Silicon Valley Bank’s demise began with a threat of demotion

March 11 (Reuters) – In the middle of last week, Moody’s Investors Service Inc delivered alarming news to SVB Financial Group (SIVB.O), the parent company of Silicon Valley Bank: the ratings firm was about to downgrade the bank’s credit.

That phone call, described by two people familiar with the situation, started the process towards Friday’s dramatic collapse of the startup-focused lender, the biggest bank failure since the 2008 financial crisis.

Friday’s collapse jittered global markets and rattled banking stocks. Investors fear that the Federal Reserve’s aggressive interest rate hikes to fight inflation could expose vulnerabilities in the financial system.

Details of SVB’s failed response to the prospect of a downgrade, first reported by Reuters, show how quickly trust in financial institutions can erode. The failure also sent shockwaves through California’s startup economy, with many companies unsure how much of their deposits they can recover and worried about how to make the payroll.

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Moody’s call came after the value of the bonds where SVB had placed its money fell due to rising interest rates.

Fearing that the downgrade could undermine investor and customer confidence in the bank’s financial health, SVB chief executive Greg Becker’s team called on bankers at Goldman Sachs Group Inc (GS.N) for clarification. advice and flew to New York for meetings with Moody’s and other ratings firms, the sources said.

The sources asked not to be identified as they are bound by confidentiality agreements.

SVB then worked on a plan over the weekend to increase the value of their holdings. He would sell more than $20 billion worth of low-yielding bonds and reinvest the proceeds in assets offering higher yields.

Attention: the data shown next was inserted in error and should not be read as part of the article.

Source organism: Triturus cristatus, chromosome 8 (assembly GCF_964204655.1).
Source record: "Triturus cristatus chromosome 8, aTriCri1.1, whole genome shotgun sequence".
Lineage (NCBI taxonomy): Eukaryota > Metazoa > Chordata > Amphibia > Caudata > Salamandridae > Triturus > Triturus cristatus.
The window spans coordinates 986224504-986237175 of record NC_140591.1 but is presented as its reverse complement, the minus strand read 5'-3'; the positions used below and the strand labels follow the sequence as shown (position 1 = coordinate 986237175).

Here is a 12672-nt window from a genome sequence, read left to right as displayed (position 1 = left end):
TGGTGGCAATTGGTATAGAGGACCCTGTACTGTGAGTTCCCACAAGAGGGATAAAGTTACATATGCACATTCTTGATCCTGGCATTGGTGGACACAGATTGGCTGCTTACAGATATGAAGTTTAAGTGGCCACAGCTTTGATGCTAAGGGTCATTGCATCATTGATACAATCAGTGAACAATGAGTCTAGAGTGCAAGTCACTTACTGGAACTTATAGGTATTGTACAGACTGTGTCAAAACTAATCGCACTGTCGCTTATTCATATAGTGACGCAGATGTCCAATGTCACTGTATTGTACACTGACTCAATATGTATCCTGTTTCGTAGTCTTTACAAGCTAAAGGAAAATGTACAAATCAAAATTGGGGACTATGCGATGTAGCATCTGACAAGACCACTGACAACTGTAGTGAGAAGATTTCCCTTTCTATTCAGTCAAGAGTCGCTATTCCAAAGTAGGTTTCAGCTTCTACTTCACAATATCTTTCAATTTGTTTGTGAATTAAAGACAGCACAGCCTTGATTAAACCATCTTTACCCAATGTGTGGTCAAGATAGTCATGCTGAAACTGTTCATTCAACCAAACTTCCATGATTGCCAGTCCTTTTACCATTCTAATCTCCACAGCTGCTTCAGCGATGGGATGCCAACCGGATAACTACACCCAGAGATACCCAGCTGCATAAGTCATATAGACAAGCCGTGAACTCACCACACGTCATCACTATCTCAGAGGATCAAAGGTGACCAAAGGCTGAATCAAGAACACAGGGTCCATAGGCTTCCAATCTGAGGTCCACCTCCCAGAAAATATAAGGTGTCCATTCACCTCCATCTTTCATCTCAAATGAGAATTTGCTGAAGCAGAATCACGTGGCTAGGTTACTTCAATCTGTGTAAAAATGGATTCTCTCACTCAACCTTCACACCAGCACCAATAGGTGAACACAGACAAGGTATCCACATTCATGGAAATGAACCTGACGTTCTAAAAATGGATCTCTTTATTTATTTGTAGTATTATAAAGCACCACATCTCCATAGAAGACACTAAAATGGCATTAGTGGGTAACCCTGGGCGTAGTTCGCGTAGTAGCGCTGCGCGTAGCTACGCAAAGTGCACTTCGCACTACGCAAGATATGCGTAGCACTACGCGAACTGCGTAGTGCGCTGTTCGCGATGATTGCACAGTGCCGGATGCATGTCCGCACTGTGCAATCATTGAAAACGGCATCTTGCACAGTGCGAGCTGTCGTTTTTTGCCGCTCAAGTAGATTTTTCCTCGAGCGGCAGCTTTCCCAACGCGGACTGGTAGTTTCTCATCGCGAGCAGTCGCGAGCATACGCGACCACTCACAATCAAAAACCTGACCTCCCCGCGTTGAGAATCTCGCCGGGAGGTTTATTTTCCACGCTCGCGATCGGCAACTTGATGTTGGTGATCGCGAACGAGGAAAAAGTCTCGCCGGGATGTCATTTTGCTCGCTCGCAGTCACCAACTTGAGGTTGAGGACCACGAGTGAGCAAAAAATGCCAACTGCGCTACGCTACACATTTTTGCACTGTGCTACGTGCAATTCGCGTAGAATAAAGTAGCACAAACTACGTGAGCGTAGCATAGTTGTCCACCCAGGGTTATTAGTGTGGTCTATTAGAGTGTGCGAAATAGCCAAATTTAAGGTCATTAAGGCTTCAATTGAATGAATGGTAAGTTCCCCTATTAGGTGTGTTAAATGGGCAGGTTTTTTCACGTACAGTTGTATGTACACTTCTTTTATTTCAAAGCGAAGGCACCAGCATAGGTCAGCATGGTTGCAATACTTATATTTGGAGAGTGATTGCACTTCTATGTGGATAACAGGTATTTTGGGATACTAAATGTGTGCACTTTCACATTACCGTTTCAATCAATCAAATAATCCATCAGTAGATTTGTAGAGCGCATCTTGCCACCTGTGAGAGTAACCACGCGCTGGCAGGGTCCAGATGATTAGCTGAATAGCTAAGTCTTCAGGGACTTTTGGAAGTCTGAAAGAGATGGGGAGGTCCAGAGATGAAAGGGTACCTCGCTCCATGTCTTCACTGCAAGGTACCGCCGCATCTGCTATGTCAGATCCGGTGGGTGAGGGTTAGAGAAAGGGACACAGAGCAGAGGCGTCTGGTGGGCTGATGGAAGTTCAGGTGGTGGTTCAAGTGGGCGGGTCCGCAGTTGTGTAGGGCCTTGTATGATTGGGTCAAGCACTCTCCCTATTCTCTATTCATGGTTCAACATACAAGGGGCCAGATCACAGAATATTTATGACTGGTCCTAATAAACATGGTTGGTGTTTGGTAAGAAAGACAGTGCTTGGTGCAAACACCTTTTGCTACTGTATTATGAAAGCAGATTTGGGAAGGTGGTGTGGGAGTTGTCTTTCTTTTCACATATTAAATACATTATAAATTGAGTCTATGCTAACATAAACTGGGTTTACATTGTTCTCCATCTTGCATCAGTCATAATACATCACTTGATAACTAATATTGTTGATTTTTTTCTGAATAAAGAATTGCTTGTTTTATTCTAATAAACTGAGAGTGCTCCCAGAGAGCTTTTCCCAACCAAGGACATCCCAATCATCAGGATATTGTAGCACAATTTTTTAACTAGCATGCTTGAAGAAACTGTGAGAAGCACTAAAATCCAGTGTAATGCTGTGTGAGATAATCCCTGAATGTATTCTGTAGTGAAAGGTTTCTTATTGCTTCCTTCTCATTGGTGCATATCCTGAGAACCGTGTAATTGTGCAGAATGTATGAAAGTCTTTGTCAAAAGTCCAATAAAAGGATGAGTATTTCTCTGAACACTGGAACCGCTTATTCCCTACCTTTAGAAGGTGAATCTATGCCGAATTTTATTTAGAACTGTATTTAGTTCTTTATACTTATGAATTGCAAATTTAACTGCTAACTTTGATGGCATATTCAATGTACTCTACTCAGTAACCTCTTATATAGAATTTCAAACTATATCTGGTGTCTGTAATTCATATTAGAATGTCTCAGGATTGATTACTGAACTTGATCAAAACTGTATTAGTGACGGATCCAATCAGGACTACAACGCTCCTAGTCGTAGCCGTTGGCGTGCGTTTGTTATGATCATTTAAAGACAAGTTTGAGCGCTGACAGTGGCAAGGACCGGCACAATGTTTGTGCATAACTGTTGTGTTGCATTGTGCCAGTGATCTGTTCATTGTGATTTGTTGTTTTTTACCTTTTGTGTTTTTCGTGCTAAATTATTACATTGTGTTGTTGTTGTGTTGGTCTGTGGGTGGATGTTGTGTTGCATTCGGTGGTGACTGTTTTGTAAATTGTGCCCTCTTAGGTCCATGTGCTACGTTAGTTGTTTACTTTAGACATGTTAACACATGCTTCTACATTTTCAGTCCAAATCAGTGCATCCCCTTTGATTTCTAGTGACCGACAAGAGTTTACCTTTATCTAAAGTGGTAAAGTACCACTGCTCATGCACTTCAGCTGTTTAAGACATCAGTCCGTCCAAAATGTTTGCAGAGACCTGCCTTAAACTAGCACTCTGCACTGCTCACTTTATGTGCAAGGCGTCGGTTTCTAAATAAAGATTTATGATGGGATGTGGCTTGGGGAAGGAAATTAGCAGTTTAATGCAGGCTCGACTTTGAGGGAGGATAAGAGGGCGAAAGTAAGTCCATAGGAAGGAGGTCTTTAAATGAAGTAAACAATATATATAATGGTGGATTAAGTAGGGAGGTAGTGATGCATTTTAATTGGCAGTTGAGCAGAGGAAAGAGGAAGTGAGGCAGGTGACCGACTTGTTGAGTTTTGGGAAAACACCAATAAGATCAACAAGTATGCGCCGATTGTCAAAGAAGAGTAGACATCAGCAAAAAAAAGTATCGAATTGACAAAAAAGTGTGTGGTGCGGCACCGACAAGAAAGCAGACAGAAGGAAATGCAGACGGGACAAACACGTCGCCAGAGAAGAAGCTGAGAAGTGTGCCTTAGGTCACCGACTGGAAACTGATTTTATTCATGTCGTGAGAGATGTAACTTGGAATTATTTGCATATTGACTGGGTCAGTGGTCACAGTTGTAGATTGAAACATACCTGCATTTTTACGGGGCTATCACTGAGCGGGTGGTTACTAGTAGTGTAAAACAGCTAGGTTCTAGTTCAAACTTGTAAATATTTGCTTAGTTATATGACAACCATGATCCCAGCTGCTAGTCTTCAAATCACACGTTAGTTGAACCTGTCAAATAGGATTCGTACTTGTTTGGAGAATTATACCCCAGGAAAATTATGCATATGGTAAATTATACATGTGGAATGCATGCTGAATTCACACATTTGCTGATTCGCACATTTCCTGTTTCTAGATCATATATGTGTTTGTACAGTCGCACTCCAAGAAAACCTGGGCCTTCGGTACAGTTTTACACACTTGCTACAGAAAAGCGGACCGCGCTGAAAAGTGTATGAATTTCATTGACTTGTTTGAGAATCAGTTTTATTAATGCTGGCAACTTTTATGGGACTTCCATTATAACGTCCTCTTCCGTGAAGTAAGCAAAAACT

The transaction would generate a loss, but if SVB could fill this funding hole by selling shares, it would avoid a multi-notch downgrade, the sources said.

The plan failed.

News of the stock sale spooked clients, mostly tech startups, who rushed to withdraw their deposits, upending the capital raise. Regulators intervened on Friday, closing the bank and putting it into receivership.

Representatives for SVB, Goldman Sachs and Moody’s did not immediately respond to requests for comment.


As SVB executives debated when to proceed with the fundraising, they learned from Moody’s that the downgrade was coming this week, the sources said.

SVB swung into action in hopes of softening the blow.

The bank lined up private equity firm General Atlantic, which agreed to buy $500 million of the $2.25 billion share sale, while another investor said it could not. unable to reach an agreement on SVB’s schedule, the sources said.

On Wednesday, SVB had sold the bond portfolio for a loss of $1.8 billion.

Moody’s downgraded the bank, but only one notch due to the sale of SVB’s bond portfolio and its fundraising plan.

Ideally, the stock sale would have been completed before the market opened on Thursday, to avoid the sale being jeopardized by a drop in SVB shares once news of the sale broke. But sources said that was not an option given the tight schedule.

SVB had not done the necessary groundwork to sign confidentiality agreements with investors who would engage in such a large transaction. His lawyers advised the bank that investors would need at least 24 hours to digest further pessimistic financial projections and complete the sale, the sources said.

Reuters could not determine why SVB did not start these preparations sooner.

Shares of SVB plunged on news of the stock sale, ending Thursday down 60% at $106.04. Bankers at Goldman Sachs were still hopeful they could complete the sale at $95, the sources said.

Then news came of venture capitalists advising startups they had invested in to pull money from Silicon Valley Bank for fear of an impending bank run.

It quickly became a self-fulfilling prophecy: General Atlantic and other investors pulled out and the stock sale collapsed.

General Atlantic did not respond to a request for comment.

California banking regulators closed the bank on Friday and appointed the Federal Deposit Insurance Corporation (FDIC) receiver. The FDIC will dispose of its assets.

In the past, the regulator has made deals quickly, sometimes in just a weekend, which some experts say could happen with SVB.

Reporting by Echo Wang in Washington; Editing by Greg Roumeliotis and William Mallard

Our standards: The Thomson Reuters Trust Principles.

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